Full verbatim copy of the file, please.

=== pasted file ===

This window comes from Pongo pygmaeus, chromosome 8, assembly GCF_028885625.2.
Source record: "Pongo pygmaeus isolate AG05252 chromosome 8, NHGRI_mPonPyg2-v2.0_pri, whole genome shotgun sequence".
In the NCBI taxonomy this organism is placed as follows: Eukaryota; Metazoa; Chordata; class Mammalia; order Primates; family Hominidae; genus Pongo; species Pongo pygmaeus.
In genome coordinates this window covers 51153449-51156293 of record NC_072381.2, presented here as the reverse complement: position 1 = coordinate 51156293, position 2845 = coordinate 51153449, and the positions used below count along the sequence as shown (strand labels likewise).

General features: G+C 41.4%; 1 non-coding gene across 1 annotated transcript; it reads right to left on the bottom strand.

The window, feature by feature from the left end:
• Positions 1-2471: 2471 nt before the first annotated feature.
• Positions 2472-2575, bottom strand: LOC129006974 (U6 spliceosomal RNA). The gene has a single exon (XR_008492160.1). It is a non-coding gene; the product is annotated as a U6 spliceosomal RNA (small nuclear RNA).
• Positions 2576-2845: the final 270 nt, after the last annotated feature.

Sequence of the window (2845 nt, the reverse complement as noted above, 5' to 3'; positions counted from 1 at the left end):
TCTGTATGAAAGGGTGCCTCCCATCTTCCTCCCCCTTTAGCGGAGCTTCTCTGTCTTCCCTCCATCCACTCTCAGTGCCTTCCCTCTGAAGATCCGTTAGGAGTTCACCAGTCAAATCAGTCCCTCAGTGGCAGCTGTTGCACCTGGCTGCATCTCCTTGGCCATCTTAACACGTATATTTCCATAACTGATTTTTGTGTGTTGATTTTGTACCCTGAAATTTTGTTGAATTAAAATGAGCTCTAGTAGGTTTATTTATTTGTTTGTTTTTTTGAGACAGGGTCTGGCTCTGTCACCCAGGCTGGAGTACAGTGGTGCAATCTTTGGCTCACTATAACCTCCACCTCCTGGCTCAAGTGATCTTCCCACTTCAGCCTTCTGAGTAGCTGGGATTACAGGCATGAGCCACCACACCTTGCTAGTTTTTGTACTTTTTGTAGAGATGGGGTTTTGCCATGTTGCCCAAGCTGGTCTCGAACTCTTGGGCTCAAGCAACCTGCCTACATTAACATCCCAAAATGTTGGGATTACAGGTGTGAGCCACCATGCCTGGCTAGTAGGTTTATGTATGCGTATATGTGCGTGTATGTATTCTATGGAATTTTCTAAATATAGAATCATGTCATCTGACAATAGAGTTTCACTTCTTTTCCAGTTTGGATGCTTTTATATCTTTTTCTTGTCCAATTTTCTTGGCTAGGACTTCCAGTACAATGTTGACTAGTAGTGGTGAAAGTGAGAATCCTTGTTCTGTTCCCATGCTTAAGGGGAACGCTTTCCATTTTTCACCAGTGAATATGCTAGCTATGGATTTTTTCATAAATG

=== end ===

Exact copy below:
This window comes from Pongo pygmaeus, chromosome 8, assembly GCF_028885625.2.
Source record: "Pongo pygmaeus isolate AG05252 chromosome 8, NHGRI_mPonPyg2-v2.0_pri, whole genome shotgun sequence".
In the NCBI taxonomy this organism is placed as follows: Eukaryota; Metazoa; Chordata; class Mammalia; order Primates; family Hominidae; genus Pongo; species Pongo pygmaeus.
In genome coordinates this window covers 51153449-51156293 of record NC_072381.2, presented here as the reverse complement: position 1 = coordinate 51156293, position 2845 = coordinate 51153449, and the positions used below count along the sequence as shown (strand labels likewise).

General features: G+C 41.4%; 1 non-coding gene across 1 annotated transcript; it reads right to left on the bottom strand.

The window, feature by feature from the left end:
• Positions 1-2471: 2471 nt before the first annotated feature.
• Positions 2472-2575, bottom strand: LOC129006974 (U6 spliceosomal RNA). The gene has a single exon (XR_008492160.1). It is a non-coding gene; the product is annotated as a U6 spliceosomal RNA (small nuclear RNA).
• Positions 2576-2845: the final 270 nt, after the last annotated feature.

Sequence of the window (2845 nt, the reverse complement as noted above, 5' to 3'; positions counted from 1 at the left end):
TCTGTATGAAAGGGTGCCTCCCATCTTCCTCCCCCTTTAGCGGAGCTTCTCTGTCTTCCCTCCATCCACTCTCAGTGCCTTCCCTCTGAAGATCCGTTAGGAGTTCACCAGTCAAATCAGTCCCTCAGTGGCAGCTGTTGCACCTGGCTGCATCTCCTTGGCCATCTTAACACGTATATTTCCATAACTGATTTTTGTGTGTTGATTTTGTACCCTGAAATTTTGTTGAATTAAAATGAGCTCTAGTAGGTTTATTTATTTGTTTGTTTTTTTGAGACAGGGTCTGGCTCTGTCACCCAGGCTGGAGTACAGTGGTGCAATCTTTGGCTCACTATAACCTCCACCTCCTGGCTCAAGTGATCTTCCCACTTCAGCCTTCTGAGTAGCTGGGATTACAGGCATGAGCCACCACACCTTGCTAGTTTTTGTACTTTTTGTAGAGATGGGGTTTTGCCATGTTGCCCAAGCTGGTCTCGAACTCTTGGGCTCAAGCAACCTGCCTACATTAACATCCCAAAATGTTGGGATTACAGGTGTGAGCCACCATGCCTGGCTAGTAGGTTTATGTATGCGTATATGTGCGTGTATGTATTCTATGGAATTTTCTAAATATAGAATCATGTCATCTGACAATAGAGTTTCACTTCTTTTCCAGTTTGGATGCTTTTATATCTTTTTCTTGTCCAATTTTCTTGGCTAGGACTTCCAGTACAATGTTGACTAGTAGTGGTGAAAGTGAGAATCCTTGTTCTGTTCCCATGCTTAAGGGGAACGCTTTCCATTTTTCACCAGTGAATATGCTAGCTATGGATTTTTTCATAAATG